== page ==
Paglia, Camille. Sexual Personae. Ann Arbor: Cumberland Yale University Press, 2014.

Peake, Mervyn. The Gormenghast Trilogy. London: Vintage, 1999.

Peary, Danny. Cult Movies: The Classics, the Sleepers, the Weird, and the Wonderful. New York: Gramercy Books, 1998.

Poe, Edgar Allan. Tales of Mystery and Imagination. London: Flame Tree Collectible Classics, 2021.

Powers, Richard. The Overstory. Toronto: Alfred A. Knopf Canada, 2021.

Priest, Christopher. The Islanders. London: Titan Books, 2017.

Pynchon, Thomas. The Crying of Lot 49. New York: Harper Perennial, 2014.

Rawls, Wilson. Where the Red Fern Grows. New York: Delacorte Press, 2018.

Ressner, Philip, and Jerome Snyder. Jerome. New York: Parents’ Magazine Press, 1967.

Robbins, Tom. Another Roadside Attraction. Harpenden, England: No Exit Press, 2007.

Rockwell, Theodore. The Rickover Effect: How One Man Made a Difference. Annapolis (Md.): Naval Institute Press, 1992.

Shahn, Ben. The Shape of Content. Cambridge, Mass: Harvard University Press, 1994.

Sinclair, Andrew. Gog. London: Weidenfeld & Nicolson, 1967.

Smith, J. Eric. Eponymous. Lincoln, NE: iUniverse, 2001.

Swarthout, Glendon Fred. Bless the Beasts & Children. New York: Simon & Schuster Paperbacks, 2014.

Tennyson, Alfred Lord. Ulysses. Placerville: Blackwood Press, 1979.

Thompson, Hunter S. Fear and Loathing in Las Vegas and Other American Stories. New York: Modern Library, 1998.

Tolkien, J. R. R. The Lord of the Rings. London: Harper Collins, 2014.

Turco, Lewis. The Book of Forms: A Handbook of Poetics. Albuquerque: University of New Mexico Press, 2020.

Untermeyer, Louis. The Golden Treasury of Poetry. Racine, WI: Western Pub. Co, 1972.

VanderMeer, Jeff. Area X: The Southern Reach Trilogy. London: 4th Estate, 2018.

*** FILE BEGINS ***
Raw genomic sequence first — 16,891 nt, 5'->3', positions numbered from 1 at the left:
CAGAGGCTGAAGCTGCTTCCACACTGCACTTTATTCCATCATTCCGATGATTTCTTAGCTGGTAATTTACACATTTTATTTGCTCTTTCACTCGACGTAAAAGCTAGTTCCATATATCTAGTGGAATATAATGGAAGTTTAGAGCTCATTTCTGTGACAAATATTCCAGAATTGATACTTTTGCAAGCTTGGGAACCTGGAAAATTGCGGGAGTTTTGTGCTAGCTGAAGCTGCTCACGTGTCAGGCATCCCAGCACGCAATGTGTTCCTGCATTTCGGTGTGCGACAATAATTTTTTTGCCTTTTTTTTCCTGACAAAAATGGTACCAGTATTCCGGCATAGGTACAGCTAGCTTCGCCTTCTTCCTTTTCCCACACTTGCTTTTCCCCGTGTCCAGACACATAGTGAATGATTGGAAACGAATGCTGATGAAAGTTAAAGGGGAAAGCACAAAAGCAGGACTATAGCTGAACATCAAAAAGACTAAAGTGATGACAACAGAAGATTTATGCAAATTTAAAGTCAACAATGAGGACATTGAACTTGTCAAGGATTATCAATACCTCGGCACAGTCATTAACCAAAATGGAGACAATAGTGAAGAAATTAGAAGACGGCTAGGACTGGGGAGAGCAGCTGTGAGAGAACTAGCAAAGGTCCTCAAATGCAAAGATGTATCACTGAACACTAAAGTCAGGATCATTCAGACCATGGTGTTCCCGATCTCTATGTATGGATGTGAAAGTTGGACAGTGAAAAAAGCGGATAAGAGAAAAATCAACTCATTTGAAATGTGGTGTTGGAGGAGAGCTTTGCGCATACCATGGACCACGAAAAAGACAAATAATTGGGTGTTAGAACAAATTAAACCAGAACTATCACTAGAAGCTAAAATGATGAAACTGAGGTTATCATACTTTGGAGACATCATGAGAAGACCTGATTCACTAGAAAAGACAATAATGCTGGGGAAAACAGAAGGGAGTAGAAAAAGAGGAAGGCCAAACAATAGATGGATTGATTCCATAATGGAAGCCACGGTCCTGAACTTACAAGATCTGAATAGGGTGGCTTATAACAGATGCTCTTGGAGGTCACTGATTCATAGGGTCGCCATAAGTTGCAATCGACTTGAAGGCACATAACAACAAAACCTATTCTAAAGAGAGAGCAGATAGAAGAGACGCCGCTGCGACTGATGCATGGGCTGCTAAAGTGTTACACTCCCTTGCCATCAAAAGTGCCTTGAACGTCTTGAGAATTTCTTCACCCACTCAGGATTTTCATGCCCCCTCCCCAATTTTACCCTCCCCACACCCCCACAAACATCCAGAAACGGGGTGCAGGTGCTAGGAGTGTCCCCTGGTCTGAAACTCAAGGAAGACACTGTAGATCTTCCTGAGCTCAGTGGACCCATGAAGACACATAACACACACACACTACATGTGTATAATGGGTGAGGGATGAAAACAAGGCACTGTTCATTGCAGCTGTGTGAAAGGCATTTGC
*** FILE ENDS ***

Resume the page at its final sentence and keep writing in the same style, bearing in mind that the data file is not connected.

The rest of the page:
Vollmann, William T. Fathers and Crows. New York: Penguin Books, 1993.

Vonnegut, Kurt. The Sirens of Titan. London: Gollancz, 2014.

Walton, Evangeline. The Mabinogion Tetralogy. New York: The Overlook Press, 2002.

Waters, John. Shock Value. New York, N.Y.: Thunder’s Mouth Press, 1995.

Watters, Ethan. Crazy Like Us: The Globalization of the Western Mind. London: Robinson, 2011.

White, T.H. The Once and Future King. New York: Penguin Books, 2016.

Whitman, Walt. Leaves of Grass (1855-1892). New York, N.Y.: Library of America, 1984.

Wigginton, Eliot. The Foxfire Book. New York: Anchor Press/Doubleday, 1973.

Zamyatin, Evgenii. We. Garden City, NY: Dover Publications, 2021.

This might just be the most personally influential and beloved book in my lifetime of reading. If you have a child in your life, please give them this! Or just buy it for yourself. It’s magical.

6 thoughts on “A Life of Belief in 100 Books

  1. Pingback: It’s that time of the year, right? – Venn Librarian

  2. A fascinating exercise… one that might take a very long time to compile!
    Probably only about 25% overlap with those read and 10% that might appear on my list. But of those, Hitchhiker’s Guide and LOTR would be in my top 10!

    Liked by 1 person

    • It was a fun exercise. I have various old book lists on the site here, so that gave me a little bit of a head start. It also helped that I moved around so much as a kid and young adult. Made it easy to focus on specific places and try to remember what was rocking my world the most, there and then. Helps with music lists too!

      Liked by 1 person

  3. I wouldn’t have thought of them in this context, but I have several of the Hell books from when they first came out, which was pre-Simpsons, I think. They were SO true; I’ll have to dig them out.
    I read Catch-22 AFTER I saw the movie; a perfect example of the book is way better.

    Liked by 1 person

    • Yeah, Hell was well before Simpsons. I used to read the strips in the DC City Paper (alt weekly) in the early 80s. I very distinctly remember watching the debut episode of Simpsons (me and Marcia and another cartoon-loving couple, with a nice dinner before), thrilled that a writer-artist I loved was getting a big break. Who’d a thunk it would still be around all these years on? And who’d a dreamed of what the FOX network would turn into!?


  4. Pingback: What’s Up in the Neighborhood, May 7 2022 – Chuck The Writer